“Asleep at the wheel” is the idiom we use for a leader who is so inattentive at important moments that he or she is dangerous. For some inexplicable reason, the White House image masters have decided it’s better having President Obama seem clueless than in command.
If we are to believe the administration’s spin, the President didn’t know that the NSA was running a continuous wiretap on the phone of German Prime Minister Angela Merkel and 34 other world leaders, he didn’t know that the Affordable Health Care web site was not ready and when four Americans were being killed during a terrorist attack in Benghazi, the President quite literally went to sleep.
Most administrations break their collective necks to make their leader look engaged and involved, even when he isn’t. The day after President Reagan was shot in an assassination attempt, the administration was eager to tell the world that the President was awake, alert, signing legislation and meeting with senior White House officials. The disclosure that President Reagan was closer to death than originally reported and incapacitated the next day was reported decades later.
At a time of crisis, historically the priority of the White House communication team has been to paint the President as strong and in control. This team goes way out of its way to paint the President as clueless in times of crisis.
It hasn’t always been this way. The White House made certain that President Obama was given every ounce of credit for the killing of Osama Bin Laden. If they thought they would have been able to sell it, they would have put him in the compound with Seal Team Six. In a story leaked to the New York Times about a terrorist kill list, the White House wanted the world to know that the President attended the weekly counterterrorism meeting and personally decided when a drone would be sent to take out a suspected terrorist.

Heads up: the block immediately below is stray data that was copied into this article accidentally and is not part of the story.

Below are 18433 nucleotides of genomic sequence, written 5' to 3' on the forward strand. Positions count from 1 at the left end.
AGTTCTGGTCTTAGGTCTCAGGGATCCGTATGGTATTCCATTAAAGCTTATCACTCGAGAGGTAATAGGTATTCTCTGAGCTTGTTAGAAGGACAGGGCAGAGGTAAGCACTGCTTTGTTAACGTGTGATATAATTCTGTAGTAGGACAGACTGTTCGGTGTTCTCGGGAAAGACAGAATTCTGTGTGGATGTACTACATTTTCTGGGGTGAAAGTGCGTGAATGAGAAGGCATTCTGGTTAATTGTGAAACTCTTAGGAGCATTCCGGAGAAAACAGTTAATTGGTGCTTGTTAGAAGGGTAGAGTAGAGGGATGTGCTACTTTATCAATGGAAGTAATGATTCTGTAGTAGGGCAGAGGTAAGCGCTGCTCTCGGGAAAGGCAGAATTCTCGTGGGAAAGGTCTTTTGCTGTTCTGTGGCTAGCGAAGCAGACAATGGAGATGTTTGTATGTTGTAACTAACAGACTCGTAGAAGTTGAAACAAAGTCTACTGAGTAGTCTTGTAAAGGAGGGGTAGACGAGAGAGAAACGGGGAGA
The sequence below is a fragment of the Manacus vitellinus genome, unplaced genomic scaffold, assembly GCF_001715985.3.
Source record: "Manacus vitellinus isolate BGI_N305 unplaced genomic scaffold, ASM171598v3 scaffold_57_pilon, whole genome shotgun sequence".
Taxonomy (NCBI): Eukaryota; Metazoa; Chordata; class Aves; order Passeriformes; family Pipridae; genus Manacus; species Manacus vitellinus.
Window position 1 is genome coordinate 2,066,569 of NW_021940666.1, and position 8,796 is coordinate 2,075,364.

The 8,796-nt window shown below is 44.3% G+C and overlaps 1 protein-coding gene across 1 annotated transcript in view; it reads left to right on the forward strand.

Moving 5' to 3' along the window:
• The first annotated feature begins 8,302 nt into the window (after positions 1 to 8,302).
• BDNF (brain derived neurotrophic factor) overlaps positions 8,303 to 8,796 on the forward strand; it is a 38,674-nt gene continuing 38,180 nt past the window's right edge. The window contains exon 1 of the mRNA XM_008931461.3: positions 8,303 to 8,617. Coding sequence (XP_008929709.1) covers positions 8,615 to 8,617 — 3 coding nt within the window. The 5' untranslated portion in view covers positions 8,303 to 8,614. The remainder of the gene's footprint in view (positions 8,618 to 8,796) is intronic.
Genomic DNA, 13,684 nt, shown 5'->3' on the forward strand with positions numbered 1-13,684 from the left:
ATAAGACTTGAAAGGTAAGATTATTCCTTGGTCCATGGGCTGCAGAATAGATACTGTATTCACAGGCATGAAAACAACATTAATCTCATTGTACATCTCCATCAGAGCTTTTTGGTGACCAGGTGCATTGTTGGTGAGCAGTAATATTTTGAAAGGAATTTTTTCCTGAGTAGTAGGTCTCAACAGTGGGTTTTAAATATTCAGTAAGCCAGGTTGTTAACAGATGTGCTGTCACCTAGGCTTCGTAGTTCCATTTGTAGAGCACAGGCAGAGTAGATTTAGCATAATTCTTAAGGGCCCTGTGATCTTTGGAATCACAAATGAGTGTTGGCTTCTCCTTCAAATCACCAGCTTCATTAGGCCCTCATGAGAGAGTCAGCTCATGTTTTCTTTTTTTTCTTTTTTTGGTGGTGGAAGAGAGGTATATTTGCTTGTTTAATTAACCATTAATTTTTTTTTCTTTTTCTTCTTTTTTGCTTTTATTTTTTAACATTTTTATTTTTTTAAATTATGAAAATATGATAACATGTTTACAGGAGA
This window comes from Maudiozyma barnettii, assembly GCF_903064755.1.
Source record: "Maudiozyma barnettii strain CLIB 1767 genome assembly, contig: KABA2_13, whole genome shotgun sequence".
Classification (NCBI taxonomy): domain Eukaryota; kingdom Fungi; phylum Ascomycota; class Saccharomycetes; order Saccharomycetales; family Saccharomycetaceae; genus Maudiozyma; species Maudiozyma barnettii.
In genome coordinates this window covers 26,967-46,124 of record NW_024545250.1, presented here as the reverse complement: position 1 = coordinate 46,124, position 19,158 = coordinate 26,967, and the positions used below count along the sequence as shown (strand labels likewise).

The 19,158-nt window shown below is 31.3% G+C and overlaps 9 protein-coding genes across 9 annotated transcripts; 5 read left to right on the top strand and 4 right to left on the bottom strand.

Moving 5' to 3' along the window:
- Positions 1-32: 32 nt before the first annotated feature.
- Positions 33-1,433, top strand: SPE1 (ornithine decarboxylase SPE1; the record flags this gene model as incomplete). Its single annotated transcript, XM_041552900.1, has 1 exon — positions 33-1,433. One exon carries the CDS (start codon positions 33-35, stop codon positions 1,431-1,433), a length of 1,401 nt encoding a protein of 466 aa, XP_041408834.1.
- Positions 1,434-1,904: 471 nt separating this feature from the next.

Are we now to believe that the same President is disconnected from the rollout of his signature legislative accomplishment, from the surveillance of one of his closest allies and from the killing of our Americans by terrorists in Libya? It doesn’t make sense.
One can only come to the worrisome and dangerous assumption that the White House believes the damage to the President would be greater if he knew about a series of debacles than if it was kept from him.
President Teddy Roosevelt Harry Truman famously had a sign on his desk that read “The Buck Stops Here.” If you are to believe the current narrative spun by the White House, President Obama wants the Buck, but it’s being kept from him. If that is the case, why aren’t the people who are Bogarting the Buck fired? Or is the President so clueless he doesn’t even know who has the Buck. Again, it doesn’t make sense.
NBC analyst Chuck Todd reported that he asked a senior White House official if he was more concerned about the surveillance of the German Prime Minister or how the leak was being handled. Without hesitation the officials said he was upset about the handling.
It is ironic that an administration that famously—some would say infamously—puts style over substance, has painted itself into an image corner, where there are no good options: Either the President is incompetent or unaware.
In this country, the administration has done a fairly good job of mitigating the damage from the NSA surveillance of world leaders. It is overshadowed by the Obamacare web site debacle. But in Europe, the NSA story is dominating the headlines. Real damage is being done to America’s standing with our allies. That damage is dangerously exacerbated by the image of a disconnected and disinterested President.
The White House message to those foreign governments looking for America’s President to take control is this: Not only is he not behind the wheel, he’s asleep in the backseat.